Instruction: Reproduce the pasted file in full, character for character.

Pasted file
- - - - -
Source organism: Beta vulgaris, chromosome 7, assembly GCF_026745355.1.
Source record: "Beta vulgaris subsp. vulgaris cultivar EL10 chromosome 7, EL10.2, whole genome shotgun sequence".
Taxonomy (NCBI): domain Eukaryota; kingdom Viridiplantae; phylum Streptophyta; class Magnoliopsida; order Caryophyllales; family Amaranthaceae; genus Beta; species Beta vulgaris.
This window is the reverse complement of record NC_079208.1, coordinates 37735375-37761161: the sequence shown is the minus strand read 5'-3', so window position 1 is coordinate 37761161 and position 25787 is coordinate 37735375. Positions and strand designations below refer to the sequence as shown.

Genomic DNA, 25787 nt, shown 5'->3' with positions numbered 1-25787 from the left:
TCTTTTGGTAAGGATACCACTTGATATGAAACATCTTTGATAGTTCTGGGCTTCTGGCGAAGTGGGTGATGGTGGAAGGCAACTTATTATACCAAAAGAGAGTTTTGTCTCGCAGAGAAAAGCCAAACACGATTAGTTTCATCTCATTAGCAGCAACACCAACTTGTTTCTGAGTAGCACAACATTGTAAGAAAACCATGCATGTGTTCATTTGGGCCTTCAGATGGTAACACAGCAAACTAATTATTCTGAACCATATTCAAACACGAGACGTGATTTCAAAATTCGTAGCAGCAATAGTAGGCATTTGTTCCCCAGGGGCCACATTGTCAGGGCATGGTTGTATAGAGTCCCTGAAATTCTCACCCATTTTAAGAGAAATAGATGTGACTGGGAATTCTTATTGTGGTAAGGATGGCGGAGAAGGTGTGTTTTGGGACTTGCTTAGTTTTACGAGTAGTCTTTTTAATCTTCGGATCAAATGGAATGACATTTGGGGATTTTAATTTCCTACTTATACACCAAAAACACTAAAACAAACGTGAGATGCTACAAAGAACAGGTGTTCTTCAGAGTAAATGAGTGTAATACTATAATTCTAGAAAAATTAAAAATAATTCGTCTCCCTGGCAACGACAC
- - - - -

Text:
Source organism: Beta vulgaris, chromosome 7, assembly GCF_026745355.1.
Source record: "Beta vulgaris subsp. vulgaris cultivar EL10 chromosome 7, EL10.2, whole genome shotgun sequence".
Taxonomy (NCBI): domain Eukaryota; kingdom Viridiplantae; phylum Streptophyta; class Magnoliopsida; order Caryophyllales; family Amaranthaceae; genus Beta; species Beta vulgaris.
This window is the reverse complement of record NC_079208.1, coordinates 37735375-37761161: the sequence shown is the minus strand read 5'-3', so window position 1 is coordinate 37761161 and position 25787 is coordinate 37735375. Positions and strand designations below refer to the sequence as shown.

Genomic DNA, 25787 nt, shown 5'->3' with positions numbered 1-25787 from the left:
TCTTTTGGTAAGGATACCACTTGATATGAAACATCTTTGATAGTTCTGGGCTTCTGGCGAAGTGGGTGATGGTGGAAGGCAACTTATTATACCAAAAGAGAGTTTTGTCTCGCAGAGAAAAGCCAAACACGATTAGTTTCATCTCATTAGCAGCAACACCAACTTGTTTCTGAGTAGCACAACATTGTAAGAAAACCATGCATGTGTTCATTTGGGCCTTCAGATGGTAACACAGCAAACTAATTATTCTGAACCATATTCAAACACGAGACGTGATTTCAAAATTCGTAGCAGCAATAGTAGGCATTTGTTCCCCAGGGGCCACATTGTCAGGGCATGGTTGTATAGAGTCCCTGAAATTCTCACCCATTTTAAGAGAAATAGATGTGACTGGGAATTCTTATTGTGGTAAGGATGGCGGAGAAGGTGTGTTTTGGGACTTGCTTAGTTTTACGAGTAGTCTTTTTAATCTTCGGATCAAATGGAATGACATTTGGGGATTTTAATTTCCTACTTATACACCAAAAACACTAAAACAAACGTGAGATGCTACAAAGAACAGGTGTTCTTCAGAGTAAATGAGTGTAATACTATAATTCTAGAAAAATTAAAAATAATTCGTCTCCCTGGCAACGACAC